If the worker does secure sponsorship to work for a new employer, the application must be approved before they can commence employment. If they switch to a new visa category that isn’t tied to sponsorship, equally they must wait until the application is approved before being able to demonstrate their right to work. The worker should also ensure the visa of any dependant is updated to bring their new status in line with the main applicant.
Given ongoing processing challenges and delays, workers may find themselves in situations beyond their control where there are gaps in employment which can result in financial strains. That is why it’s very important that action is taken in a timely manner to secure new work authorisation should the worker wish to stay in the UK.
Strategic thinking: what can employers do?
From the outset companies can and should provide employees with the information they need related to deadlines and elements as early as possible so they understand the impact to their visa should an involuntary termination to employment occur.
Sponsored work visas carry the highest stakes, whereas non-sponsored visas may not be directly impacted. However, it may not always be so straightforward: there are nuances.
Be in the know: key employee actions
Workers should ensure they appreciate the impact redundancy has on their visa type and any visas held by family members. They should understand the different deadlines and travel risks associated with the termination of their employment.
If they’re applying for a new role or trying to secure new sponsorship, they need to check whether the prospective new sponsor has a licence and is aware of the deadlines associated with their visa expiry and their last day of employment – calculating 60 calendar days from this date to be safe.
For those contemplating a switch to an alternative, non-sponsored visa – such as Spousal, High Potential, Global Talent, Start Up and Innovator – they need to bear in mind any possible impact on ILR and, specifically, whether their ILR clock might restart when switching to certain categories.
Workers can also pursue the option of piggybacking off the status of a spouse or partner, with the latter becoming the main applicant and the worker becoming the dependant. In this scenario, it’s important to bear in mind the impact upon time accrued towards ILR.
There are departure obligations, such as returning Biometric Residence Permit (BRP) cards to avoid the risk of a £1,000 fine. If the worker holds electronic status (that is, EUSS or the visa was granted through the ID Check App), there’s no requirement to return a document, but they need to ensure their electronic profile is up to date.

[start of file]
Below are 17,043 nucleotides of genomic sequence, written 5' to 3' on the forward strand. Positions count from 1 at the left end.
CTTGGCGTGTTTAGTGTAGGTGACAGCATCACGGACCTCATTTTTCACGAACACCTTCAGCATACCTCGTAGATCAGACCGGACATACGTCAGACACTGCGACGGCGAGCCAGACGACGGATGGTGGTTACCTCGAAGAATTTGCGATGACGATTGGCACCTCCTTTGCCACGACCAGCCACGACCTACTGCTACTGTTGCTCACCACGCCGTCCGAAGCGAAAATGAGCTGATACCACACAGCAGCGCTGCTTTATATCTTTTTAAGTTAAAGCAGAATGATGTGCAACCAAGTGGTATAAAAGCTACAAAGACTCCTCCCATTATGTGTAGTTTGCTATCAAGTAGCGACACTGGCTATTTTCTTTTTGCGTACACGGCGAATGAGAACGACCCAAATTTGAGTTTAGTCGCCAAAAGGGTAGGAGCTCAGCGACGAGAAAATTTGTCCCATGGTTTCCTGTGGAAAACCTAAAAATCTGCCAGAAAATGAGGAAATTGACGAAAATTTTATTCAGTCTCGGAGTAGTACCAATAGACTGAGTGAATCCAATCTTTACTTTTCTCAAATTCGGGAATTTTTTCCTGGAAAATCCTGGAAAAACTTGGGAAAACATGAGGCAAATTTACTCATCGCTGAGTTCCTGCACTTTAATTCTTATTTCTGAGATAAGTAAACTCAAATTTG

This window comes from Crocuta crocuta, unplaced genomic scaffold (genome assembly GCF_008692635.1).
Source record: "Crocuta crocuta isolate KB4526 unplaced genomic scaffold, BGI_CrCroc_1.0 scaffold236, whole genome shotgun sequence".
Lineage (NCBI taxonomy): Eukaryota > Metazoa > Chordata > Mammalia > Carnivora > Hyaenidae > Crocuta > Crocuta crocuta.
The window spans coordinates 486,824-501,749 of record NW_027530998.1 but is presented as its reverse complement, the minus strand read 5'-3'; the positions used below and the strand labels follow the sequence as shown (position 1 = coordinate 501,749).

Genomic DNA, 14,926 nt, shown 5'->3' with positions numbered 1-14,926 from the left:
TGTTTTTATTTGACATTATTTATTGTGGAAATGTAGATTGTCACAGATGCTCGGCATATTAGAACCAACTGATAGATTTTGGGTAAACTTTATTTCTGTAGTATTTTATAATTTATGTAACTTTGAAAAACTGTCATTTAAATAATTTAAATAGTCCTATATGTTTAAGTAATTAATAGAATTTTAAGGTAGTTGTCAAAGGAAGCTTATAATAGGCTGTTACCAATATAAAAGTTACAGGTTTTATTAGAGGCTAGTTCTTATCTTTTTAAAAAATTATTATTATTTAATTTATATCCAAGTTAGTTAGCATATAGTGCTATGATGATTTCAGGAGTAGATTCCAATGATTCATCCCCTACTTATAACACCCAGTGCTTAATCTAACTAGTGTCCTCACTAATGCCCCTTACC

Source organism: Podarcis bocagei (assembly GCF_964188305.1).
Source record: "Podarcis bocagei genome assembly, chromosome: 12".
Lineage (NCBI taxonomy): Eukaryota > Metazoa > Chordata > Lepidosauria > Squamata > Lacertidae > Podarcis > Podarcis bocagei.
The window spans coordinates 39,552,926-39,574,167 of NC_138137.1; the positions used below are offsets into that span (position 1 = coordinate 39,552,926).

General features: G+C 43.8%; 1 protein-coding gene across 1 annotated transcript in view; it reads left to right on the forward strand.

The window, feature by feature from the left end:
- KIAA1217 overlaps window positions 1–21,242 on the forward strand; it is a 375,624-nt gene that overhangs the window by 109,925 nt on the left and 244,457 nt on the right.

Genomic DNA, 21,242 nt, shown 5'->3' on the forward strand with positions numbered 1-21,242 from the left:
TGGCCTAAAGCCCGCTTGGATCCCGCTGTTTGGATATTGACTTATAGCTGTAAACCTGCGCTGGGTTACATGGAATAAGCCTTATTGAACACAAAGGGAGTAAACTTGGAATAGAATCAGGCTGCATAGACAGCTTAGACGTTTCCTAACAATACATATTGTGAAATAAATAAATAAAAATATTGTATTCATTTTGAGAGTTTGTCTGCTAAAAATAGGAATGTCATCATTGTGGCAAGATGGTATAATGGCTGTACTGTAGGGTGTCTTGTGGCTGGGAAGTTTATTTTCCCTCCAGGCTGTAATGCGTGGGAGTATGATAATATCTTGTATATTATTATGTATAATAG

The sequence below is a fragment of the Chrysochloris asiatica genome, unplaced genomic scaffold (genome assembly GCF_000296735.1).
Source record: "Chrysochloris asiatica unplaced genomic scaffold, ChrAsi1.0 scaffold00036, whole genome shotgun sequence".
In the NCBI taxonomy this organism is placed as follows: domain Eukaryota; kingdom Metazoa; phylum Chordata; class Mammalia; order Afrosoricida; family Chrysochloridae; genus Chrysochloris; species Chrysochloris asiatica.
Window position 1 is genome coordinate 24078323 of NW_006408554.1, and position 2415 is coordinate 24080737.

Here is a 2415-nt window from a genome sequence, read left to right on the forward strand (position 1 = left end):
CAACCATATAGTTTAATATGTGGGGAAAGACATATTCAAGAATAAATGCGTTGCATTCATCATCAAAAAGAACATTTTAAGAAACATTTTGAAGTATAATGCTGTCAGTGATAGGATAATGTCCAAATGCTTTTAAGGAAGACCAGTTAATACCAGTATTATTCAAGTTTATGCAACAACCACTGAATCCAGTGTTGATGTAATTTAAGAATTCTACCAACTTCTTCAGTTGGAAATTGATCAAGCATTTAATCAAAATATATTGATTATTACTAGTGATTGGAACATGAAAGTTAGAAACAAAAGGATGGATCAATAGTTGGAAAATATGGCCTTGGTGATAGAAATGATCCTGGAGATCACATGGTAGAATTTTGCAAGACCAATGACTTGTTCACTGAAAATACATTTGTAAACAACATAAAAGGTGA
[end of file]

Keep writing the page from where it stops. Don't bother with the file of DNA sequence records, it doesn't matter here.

All of this only covers the immigration considerations in the event of a redundancy. As there are several other factors that come into play from an employment, tax and social security perspective, employers should seek specific specialist advice on each.
Alternative work arrangements
In the wake of the pandemic and the war in Ukraine, the economic downturn has become a major factor in many assignment and mobility decisions. There has been a sea change in the acceptance and concept of remote working in the last three years – the number of jurisdictions now offering remote work visas has levelled off and related immigration laws have been codified.
As employers become more comfortable with the potential challenges and logistics associated with more established remote work visas, we expect to see a surge in interest in digital nomads. While arguably unusual, some employers may be able to explore alternative work arrangements for those at risk of redundancy; likewise, employees in specific sectors may find opportunities to work as consultants/secure contract work in alternative locations which is potentially now possible given the creation and introduction of digital nomad/remote worker visa options.
Edinburgh-based Kelly Hardman is a solicitor (senior manager) with Fragomen, the world’s leading provider of immigration services. She advises Scottish companies, energy clients and other firms on immigration strategies and issues. Her track record includes solving problems unique to offshore and maritime workers. Kelly is responsible for co-ordinating and managing Europe, Middle East and Africa (EMEA) immigration programmes on behalf of some of Fragomen’s largest clients.